The Cancer of Resentment
Are there experiences in your past that might cause resentment to well up in you? Are there people that you can’t seem to forgive? Is there a memory that comes to mind that might evoke bitterness or animosity? Have you considered what is the source of your resentment? Have you pondered what holds you back from forgiving to the point where you are finding freedom to love?
Let’s look at the act of not being able to forgive for a moment. In our attempt to cope or to protect ourselves or to seek justice, we might choose a path of unforgiveness when offended. In the moment it might seem like the right thing to do. I propose, however, that unforgiveness is like a deadly cancer.
And what is cancer? In simple terms, cancer is a malignant growth or tumor resulting from the rapid division and multiplication of abnormal cells. Cancer can start almost anywhere in the body. Normally human cells grow and divide as the body needs them. When these cells grow old, they die, and then new cells replace them. But when cancer develops, this normal process of cell growth malfunctions. Cells become abnormal and instead of dying off, they form new abnormal cells which, over time, grow into what we call tumors.
These tumors are malignant which means they can spread into nearby tissues. Unfortunately, cancer can often evade our immune system or even hi-jack it in certain circumstances. The results are not good – it is typically hard to contain and often resulting in detriment to the body and to life itself.
Unforgiven-ness is like a cancer. It is a malignant, invasive, and deadly growth caused by embittered resentment toward another that is hard to contain and can result in isolation, depression, and a division of relationships.
When unforgiveness grows, our emotional immunity to it is dulled or dies. As our will becomes weakened, we become angry, hardened, less understanding and perhaps impatient. We become more prone to feeling hurt and offended in the future. And this heightened stress level can actually stunt our body’s immune system and harm other bodily systems!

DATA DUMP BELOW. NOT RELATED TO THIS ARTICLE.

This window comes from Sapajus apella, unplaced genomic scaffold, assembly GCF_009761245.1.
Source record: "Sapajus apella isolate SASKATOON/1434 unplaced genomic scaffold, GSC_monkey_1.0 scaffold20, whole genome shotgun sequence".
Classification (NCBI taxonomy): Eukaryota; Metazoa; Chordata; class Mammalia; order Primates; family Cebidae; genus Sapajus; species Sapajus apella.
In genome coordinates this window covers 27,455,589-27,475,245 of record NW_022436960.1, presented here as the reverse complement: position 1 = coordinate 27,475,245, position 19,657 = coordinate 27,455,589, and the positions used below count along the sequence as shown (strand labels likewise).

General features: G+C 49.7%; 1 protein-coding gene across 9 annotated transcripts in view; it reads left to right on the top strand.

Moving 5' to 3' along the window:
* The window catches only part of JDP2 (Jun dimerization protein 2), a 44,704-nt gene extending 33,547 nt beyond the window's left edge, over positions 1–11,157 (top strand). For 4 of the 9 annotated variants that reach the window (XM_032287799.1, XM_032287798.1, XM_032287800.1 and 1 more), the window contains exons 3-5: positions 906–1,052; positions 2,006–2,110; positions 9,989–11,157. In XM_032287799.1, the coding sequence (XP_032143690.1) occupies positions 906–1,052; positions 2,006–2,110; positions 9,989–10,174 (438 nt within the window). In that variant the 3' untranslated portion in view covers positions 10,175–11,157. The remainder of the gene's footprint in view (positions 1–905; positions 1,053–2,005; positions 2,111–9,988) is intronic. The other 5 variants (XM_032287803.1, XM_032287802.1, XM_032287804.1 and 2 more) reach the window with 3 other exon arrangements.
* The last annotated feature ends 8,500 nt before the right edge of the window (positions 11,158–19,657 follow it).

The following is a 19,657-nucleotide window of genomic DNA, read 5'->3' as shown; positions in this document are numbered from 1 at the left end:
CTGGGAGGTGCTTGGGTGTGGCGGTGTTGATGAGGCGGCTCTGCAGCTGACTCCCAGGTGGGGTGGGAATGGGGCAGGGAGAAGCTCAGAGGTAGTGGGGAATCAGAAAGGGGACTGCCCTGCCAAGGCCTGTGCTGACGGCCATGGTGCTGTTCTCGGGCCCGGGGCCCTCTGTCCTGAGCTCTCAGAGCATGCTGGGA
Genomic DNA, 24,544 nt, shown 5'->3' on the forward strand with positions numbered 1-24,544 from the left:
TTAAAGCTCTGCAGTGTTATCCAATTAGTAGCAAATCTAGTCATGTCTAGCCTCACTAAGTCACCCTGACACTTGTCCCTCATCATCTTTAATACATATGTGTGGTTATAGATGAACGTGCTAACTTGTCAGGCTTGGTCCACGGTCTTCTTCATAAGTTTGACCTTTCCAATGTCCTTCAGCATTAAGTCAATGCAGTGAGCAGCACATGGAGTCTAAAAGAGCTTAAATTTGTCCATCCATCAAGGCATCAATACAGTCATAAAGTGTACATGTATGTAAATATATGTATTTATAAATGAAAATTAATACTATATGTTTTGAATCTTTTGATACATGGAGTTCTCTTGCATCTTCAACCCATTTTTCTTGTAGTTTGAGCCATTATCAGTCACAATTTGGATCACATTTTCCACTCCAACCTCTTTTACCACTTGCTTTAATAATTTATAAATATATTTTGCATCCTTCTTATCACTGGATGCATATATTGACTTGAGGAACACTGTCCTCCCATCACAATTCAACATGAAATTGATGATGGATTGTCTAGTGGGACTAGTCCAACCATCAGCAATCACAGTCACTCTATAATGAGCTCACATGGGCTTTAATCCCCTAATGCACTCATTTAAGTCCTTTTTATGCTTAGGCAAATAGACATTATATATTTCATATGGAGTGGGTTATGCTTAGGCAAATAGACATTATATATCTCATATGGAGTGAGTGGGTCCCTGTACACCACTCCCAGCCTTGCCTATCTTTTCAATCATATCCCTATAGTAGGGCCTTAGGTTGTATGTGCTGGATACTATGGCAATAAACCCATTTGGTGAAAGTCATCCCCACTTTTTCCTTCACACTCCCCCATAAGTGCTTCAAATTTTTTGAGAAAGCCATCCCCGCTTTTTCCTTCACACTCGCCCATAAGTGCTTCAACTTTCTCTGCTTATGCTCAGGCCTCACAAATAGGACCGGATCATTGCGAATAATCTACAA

What makes the unforgiving heart so cancerous is that it can spread not only through the unforgiving person (which is made manifest through our emotions, our psyche and even in our physical being), but it can also spread throughout the whole family. In some cases, an embittered disposition can even extend across a culture and society at large if the offense is felt in a broad societal way.
Forgiveness, on the other hand, is an ointment for healing. It too can spread, but it spreads compassion, freedom, and joy. It is more like the morning sun that rises over the horizon, warming the earth and cultivating all life.
Forgiveness is enlightenment. It is a liberator of captives potentially for the one who was offended, but it can even spread to those around him or her and to the person that was the transgressor.
Here is the main point. If we can live a life of forgiveness first as individual persons, then within our families, then within the culture in which we find ourselves, we will all have happier, healthier lives and society. Now that is an idea worth spreading!
The Seeming Paradox
Here is the seeming paradox about forgiveness. To people that cannot forgive, forgiveness seems foolish and weak. It is viewed as a crutch for persons that cannot or will not stand up for themselves.
The truth of the matter is that forgiveness does not express weakness. It expresses strength. It requires a strength of will that extends mercy despite being wronged. It acknowledges that an offense occurred but reciprocates that offense with justice imbued with mercy. And, as paradoxical as this may seem, the end result of forgiveness is freedom.
How so? When you are wronged, you deserve an apology. You have a right to be angry. But that anger, if left unchecked, leads down a nasty path toward deeper hurt, resentment, bitterness, vengeful anger, rage, stress, isolation, and the depression that accompanies an unforgiving heart.